When a property is financed, bought, or sold, a record of that transaction is filed in public archives. Likewise, records of other events that may affect the ownership of a property, like liens or levies, are also archived.
When you buy title insurance for your property, a title company searches these records to find - and remedy, if possible - several types of ownership issues. First, the title company searches public records to determine the property's ownership status. After this search, the underwriter will determine the insurability of the title.
For a one-time fee paid at closing, title insurance can protect your property rights for as long as you or your heirs own the property. This purchase protects you from:
Unpaid property taxes
Child support liens
Missing heirs who could claim the property belongs to him or her
Missed easements or rights of way that could limit your use of the property
Owner's title insurance protects the buyer from issues that might emerge after the close of the sale. Issues may include human error, unpaid liens, forged documents, undisclosed or missing heirs, or incorrect legal descriptions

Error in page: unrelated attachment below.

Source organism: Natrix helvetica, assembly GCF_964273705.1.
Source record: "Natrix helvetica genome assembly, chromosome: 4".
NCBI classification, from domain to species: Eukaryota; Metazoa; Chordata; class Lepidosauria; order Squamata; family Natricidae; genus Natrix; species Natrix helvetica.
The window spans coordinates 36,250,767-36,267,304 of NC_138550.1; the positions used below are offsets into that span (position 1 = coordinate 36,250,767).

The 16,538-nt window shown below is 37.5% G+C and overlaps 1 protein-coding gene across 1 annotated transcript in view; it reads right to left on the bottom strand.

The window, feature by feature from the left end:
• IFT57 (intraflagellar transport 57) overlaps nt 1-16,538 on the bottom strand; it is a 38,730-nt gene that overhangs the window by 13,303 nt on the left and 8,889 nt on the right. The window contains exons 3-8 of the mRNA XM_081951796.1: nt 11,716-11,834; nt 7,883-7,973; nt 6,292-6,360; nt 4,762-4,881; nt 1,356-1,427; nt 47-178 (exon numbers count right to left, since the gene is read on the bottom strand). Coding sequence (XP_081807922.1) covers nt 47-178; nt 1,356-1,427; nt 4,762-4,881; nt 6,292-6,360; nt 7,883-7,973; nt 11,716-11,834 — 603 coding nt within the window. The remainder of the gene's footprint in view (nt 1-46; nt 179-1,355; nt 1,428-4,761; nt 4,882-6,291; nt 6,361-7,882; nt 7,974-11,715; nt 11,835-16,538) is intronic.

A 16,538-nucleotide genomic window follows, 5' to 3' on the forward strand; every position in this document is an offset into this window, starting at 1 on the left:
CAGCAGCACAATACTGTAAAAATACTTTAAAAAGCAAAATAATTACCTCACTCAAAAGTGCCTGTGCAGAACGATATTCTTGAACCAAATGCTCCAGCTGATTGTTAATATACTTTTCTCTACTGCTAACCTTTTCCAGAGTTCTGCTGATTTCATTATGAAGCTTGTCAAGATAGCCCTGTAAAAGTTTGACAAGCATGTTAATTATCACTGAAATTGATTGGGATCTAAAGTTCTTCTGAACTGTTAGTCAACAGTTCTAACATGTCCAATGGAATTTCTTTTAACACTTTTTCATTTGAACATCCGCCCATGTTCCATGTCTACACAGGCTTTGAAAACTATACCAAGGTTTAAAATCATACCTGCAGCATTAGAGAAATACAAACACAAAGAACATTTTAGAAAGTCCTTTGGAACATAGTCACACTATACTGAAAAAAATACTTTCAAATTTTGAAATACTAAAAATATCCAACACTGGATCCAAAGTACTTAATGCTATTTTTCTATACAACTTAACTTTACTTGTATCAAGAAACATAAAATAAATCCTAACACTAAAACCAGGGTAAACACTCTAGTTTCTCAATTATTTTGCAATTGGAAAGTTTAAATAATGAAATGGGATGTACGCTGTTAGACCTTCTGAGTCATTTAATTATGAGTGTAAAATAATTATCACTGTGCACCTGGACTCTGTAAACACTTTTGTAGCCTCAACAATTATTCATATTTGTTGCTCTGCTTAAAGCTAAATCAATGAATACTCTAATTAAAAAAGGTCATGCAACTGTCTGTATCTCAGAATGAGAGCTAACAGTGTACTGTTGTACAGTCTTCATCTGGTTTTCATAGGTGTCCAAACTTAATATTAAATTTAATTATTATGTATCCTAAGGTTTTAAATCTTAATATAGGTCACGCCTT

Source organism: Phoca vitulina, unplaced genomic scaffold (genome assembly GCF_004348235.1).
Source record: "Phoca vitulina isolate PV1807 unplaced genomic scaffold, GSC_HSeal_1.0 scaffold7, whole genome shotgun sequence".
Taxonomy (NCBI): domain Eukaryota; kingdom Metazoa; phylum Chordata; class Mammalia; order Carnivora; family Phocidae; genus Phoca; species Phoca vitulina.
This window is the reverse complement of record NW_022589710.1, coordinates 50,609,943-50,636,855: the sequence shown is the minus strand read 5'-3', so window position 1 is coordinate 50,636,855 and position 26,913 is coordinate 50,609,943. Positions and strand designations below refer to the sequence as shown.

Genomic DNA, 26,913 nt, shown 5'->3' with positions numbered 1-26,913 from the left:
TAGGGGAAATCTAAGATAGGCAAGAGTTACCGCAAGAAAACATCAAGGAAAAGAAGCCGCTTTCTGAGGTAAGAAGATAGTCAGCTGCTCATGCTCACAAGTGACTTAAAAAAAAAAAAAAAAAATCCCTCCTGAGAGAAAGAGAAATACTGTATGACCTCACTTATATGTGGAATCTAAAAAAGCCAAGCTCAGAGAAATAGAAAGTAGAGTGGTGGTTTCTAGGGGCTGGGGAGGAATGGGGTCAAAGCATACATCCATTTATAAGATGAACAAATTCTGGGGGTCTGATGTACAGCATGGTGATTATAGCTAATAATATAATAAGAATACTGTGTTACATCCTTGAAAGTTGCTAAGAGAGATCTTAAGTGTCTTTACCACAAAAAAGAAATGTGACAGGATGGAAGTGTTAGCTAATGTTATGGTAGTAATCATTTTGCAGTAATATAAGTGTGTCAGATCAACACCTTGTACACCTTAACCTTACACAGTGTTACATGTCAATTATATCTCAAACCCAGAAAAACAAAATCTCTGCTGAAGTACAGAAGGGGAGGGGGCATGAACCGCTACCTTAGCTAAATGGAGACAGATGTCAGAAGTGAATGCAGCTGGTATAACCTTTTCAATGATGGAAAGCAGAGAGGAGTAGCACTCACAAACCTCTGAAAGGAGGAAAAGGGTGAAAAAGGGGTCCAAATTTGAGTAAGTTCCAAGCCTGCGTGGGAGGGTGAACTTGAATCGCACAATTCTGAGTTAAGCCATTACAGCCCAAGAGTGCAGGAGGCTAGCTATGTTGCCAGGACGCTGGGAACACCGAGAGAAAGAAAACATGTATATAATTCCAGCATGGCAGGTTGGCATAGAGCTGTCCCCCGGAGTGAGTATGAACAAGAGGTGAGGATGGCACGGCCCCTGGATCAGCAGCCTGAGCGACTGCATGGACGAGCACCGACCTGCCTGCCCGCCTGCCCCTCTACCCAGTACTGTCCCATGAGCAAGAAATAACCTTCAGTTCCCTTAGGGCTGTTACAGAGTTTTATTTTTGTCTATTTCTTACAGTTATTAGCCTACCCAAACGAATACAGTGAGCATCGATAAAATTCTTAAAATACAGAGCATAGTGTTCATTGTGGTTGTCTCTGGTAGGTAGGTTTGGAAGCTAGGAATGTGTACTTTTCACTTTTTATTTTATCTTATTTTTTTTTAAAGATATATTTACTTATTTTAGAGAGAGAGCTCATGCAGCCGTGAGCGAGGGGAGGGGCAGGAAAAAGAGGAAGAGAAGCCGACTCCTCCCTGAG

Most lenders usually require a loan policy when they issue you a loan.
The loan policy is based usually on the dollar amount of your loan. It only protects the lender’s interests in the property should a problem with the title arise. It does not protect the buyer. The policy amount decreases each year and eventually disappears as the loan is paid off.
A policy premium is based on the purchase price of the property, which is determined by the value of the land plus any improvements. The cost of a title insurance policy varies from half to one percent of the purchase price.
Title insurance industry practices vary due to differences in state laws and local real estate customs. Who pays for the owner’s policy varies by region - on the East Coast, the buyer typically pays.